Medieval Europeans knew more about the body than we think

Medieval Europe is generally known for its animosity toward actually testing things out, favoring tradition over experimentation and earning a reputation as being soundly anti-science. In particular, it's easy to get the impression that nobody was doing human dissections at all, prior to the Renaissance. But it turns out that isn't true. In fact, some dissections were even prompted (not just condoned) by the Catholic Church. The knowledge medieval dissectors learned from their experiments didn't get widely disseminated at the time, but their work offers some interesting insight into the development of science. The quest for knowledge in Europe didn't just appear out of nowhere in the 1400s and 1500s.


  1. Were these post-mortem dissections or “original uncut version of Braveheart” dissections?

  2. There’s some serious lack of science history here; Galen was doing disection and even vivisection in the second century AD. He figured out the circulatory system (kinda), did experiments on the nervous system, and much more.

    1.  Is 2nd century AD considered “Medieval?”  The point of the article is that the “Dark Ages” weren’t all dark, not that there was no medicine before the middle ages.

    2. That doesn’t conflict with the prevailing science history narrative being challenged here. Everybody seems to agree that the ancients were at least trying to get their shit together before the medieval period. Then everybody said “fuck learning, the next thousand years are going to be about praying, harvesting grain and trial by combat.” Or at least, that’s what Enlightenment-era fops wanted us to believe.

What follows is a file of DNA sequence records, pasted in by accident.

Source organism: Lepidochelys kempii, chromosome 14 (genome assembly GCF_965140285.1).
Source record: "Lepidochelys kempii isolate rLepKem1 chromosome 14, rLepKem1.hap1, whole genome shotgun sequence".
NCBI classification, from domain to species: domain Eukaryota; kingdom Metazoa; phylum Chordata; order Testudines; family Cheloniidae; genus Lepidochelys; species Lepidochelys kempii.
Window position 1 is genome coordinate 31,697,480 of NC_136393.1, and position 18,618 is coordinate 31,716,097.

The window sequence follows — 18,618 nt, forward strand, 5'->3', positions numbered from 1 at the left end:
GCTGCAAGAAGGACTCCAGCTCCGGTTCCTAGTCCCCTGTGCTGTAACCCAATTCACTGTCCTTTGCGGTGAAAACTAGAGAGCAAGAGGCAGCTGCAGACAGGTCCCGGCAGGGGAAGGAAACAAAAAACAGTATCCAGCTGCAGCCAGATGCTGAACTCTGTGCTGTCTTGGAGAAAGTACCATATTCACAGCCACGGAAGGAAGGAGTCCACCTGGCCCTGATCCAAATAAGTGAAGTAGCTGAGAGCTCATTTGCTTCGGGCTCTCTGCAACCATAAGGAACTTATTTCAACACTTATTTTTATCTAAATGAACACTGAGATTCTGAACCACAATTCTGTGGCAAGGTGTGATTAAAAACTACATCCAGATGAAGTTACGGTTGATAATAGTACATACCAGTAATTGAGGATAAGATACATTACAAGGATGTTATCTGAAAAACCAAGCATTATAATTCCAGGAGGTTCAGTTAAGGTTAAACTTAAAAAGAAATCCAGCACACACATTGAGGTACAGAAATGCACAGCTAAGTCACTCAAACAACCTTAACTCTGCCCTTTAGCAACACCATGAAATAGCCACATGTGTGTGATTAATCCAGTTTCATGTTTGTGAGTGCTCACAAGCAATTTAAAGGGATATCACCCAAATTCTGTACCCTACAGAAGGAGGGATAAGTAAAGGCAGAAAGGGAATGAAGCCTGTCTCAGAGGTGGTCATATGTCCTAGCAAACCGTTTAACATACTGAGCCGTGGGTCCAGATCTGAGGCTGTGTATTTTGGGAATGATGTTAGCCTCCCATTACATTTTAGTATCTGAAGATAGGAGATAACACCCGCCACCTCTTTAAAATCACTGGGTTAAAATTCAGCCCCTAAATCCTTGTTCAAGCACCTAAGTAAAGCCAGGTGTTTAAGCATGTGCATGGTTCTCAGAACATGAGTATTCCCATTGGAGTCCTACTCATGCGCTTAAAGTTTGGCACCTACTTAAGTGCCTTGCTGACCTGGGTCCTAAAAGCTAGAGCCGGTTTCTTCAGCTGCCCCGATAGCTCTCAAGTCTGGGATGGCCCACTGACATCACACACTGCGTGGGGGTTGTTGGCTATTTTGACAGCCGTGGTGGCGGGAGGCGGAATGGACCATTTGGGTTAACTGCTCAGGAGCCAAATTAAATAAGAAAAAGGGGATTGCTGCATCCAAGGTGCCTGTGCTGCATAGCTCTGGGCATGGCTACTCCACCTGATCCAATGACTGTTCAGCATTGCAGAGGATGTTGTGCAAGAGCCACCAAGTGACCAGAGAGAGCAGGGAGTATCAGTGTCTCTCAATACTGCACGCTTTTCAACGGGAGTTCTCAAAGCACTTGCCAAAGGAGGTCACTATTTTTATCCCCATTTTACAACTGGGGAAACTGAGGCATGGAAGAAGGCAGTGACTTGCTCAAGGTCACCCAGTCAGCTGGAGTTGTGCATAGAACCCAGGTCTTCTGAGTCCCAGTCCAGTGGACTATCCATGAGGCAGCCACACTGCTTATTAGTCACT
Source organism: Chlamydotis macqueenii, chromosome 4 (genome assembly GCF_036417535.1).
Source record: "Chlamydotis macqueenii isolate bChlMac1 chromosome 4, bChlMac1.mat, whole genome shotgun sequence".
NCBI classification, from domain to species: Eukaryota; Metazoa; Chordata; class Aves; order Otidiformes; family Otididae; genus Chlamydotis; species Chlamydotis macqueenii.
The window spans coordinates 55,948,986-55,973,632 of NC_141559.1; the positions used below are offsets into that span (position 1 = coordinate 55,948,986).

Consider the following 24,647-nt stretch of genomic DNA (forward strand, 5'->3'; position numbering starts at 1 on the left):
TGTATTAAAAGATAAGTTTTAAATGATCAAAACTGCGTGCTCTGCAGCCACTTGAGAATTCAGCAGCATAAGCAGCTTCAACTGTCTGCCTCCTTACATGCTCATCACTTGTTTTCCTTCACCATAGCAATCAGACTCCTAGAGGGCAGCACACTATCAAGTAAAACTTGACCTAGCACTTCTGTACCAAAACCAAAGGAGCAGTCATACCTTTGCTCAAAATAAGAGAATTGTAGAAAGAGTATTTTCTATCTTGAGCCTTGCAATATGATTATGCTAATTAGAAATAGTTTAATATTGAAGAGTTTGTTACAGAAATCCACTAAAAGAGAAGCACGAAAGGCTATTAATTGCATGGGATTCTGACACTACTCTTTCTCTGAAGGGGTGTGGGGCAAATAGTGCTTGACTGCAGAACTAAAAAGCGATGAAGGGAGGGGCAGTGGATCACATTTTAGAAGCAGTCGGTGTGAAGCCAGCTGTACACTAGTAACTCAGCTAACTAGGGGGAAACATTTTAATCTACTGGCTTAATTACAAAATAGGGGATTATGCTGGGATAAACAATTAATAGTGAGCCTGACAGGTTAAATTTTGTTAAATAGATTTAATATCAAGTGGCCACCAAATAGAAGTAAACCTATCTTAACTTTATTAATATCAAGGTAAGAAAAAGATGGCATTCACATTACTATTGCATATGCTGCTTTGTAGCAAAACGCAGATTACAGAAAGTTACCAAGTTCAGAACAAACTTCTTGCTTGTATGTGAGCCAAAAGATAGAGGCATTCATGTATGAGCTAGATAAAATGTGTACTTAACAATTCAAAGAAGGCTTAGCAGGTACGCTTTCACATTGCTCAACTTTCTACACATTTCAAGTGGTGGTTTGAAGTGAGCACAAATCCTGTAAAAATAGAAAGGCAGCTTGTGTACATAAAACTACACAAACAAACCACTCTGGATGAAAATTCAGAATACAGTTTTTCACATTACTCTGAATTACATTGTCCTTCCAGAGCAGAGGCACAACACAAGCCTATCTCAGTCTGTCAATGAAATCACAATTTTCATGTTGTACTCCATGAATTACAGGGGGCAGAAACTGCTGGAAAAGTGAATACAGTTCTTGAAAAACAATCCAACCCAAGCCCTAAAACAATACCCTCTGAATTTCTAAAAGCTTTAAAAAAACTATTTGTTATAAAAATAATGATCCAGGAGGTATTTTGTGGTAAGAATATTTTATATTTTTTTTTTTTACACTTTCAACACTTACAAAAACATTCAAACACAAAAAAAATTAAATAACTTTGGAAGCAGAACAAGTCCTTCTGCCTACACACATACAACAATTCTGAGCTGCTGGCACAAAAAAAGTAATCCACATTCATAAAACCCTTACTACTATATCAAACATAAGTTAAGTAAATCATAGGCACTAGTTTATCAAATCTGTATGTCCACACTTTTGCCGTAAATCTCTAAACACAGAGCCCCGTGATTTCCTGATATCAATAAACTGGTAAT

3. The curious thing is, that many customs, principles, ideas on how to structure cities, and on and on and on of the Western world – and by proxy the world in general – have sold foundations in the Middle Ages, yet society at large still falls for the propaganda of later ages, down to the “world is flat nonsense”. Same with the constant dissing of Northern Europeans in antiquity.

    1.  I have that book, and it’s better than you would think given the author’s stated belief that western culture (as personified by the US) is on the skids, technology-wise.

  4. Not more than “we” think, no. Historians and medievalists understand the vast intellectual achievements of the middle ages, even if the period is widely regarded with ignorance and contempt.

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